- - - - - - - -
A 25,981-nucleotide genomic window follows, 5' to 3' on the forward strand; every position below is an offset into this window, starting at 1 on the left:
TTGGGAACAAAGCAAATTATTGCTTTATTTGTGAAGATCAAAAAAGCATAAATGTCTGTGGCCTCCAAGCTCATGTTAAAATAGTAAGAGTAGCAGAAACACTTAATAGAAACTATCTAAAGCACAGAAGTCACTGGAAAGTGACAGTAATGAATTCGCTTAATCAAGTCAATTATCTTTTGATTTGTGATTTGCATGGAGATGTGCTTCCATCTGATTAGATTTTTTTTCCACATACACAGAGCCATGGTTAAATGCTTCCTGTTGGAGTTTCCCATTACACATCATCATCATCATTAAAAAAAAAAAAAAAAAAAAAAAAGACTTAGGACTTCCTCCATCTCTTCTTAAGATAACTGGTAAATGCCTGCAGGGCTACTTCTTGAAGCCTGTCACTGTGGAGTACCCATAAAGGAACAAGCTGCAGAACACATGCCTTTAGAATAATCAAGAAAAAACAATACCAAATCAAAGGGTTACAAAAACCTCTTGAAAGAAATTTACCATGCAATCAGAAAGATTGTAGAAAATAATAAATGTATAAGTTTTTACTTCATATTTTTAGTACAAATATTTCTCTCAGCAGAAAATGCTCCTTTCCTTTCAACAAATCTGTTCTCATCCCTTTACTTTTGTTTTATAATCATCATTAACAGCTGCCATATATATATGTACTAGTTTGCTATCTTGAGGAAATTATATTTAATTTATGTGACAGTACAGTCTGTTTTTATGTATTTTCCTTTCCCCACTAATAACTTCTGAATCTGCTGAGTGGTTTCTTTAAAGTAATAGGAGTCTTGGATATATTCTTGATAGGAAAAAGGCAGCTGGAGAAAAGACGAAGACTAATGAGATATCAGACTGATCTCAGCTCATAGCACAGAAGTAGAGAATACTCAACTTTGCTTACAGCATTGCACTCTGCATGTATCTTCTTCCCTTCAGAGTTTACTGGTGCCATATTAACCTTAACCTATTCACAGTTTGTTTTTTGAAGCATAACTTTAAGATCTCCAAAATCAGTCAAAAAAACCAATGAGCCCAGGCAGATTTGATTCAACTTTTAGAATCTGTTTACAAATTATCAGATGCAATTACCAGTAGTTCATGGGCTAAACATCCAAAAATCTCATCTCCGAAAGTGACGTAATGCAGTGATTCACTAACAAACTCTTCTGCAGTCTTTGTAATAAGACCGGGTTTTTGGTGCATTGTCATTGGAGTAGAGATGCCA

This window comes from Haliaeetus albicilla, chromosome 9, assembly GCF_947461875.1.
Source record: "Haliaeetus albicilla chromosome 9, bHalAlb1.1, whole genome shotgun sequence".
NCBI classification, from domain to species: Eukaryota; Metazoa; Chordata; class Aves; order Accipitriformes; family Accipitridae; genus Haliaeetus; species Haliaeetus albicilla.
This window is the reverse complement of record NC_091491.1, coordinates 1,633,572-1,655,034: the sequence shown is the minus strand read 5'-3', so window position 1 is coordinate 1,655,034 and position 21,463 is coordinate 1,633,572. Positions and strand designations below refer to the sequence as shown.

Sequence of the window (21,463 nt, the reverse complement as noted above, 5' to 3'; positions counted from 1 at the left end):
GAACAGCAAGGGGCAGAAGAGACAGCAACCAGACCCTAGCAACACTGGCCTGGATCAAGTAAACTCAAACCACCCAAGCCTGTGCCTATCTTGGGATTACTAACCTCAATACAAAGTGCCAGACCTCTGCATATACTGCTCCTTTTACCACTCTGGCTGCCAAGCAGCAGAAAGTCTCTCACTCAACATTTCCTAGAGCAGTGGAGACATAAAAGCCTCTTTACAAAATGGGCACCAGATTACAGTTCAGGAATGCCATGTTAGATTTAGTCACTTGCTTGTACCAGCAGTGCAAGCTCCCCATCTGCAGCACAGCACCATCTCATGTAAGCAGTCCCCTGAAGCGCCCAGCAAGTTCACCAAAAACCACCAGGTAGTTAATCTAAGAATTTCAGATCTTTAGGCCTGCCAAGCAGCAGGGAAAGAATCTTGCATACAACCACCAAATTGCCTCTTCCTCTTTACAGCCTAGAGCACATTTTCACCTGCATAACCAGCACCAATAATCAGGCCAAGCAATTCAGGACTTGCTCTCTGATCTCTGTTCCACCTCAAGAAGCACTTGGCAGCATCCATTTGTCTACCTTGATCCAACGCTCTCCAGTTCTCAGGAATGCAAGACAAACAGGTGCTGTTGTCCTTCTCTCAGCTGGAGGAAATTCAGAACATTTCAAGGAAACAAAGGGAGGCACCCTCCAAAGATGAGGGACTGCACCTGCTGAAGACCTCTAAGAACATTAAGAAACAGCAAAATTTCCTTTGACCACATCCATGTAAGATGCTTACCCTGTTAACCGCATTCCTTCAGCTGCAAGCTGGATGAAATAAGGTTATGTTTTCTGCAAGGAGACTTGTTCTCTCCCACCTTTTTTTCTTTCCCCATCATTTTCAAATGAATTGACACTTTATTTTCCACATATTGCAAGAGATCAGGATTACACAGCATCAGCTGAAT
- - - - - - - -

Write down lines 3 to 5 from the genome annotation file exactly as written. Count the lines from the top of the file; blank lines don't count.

This window comes from Haliaeetus albicilla, chromosome 9, assembly GCF_947461875.1.
Source record: "Haliaeetus albicilla chromosome 9, bHalAlb1.1, whole genome shotgun sequence".
NCBI classification, from domain to species: Eukaryota; Metazoa; Chordata; class Aves; order Accipitriformes; family Accipitridae; genus Haliaeetus; species Haliaeetus albicilla.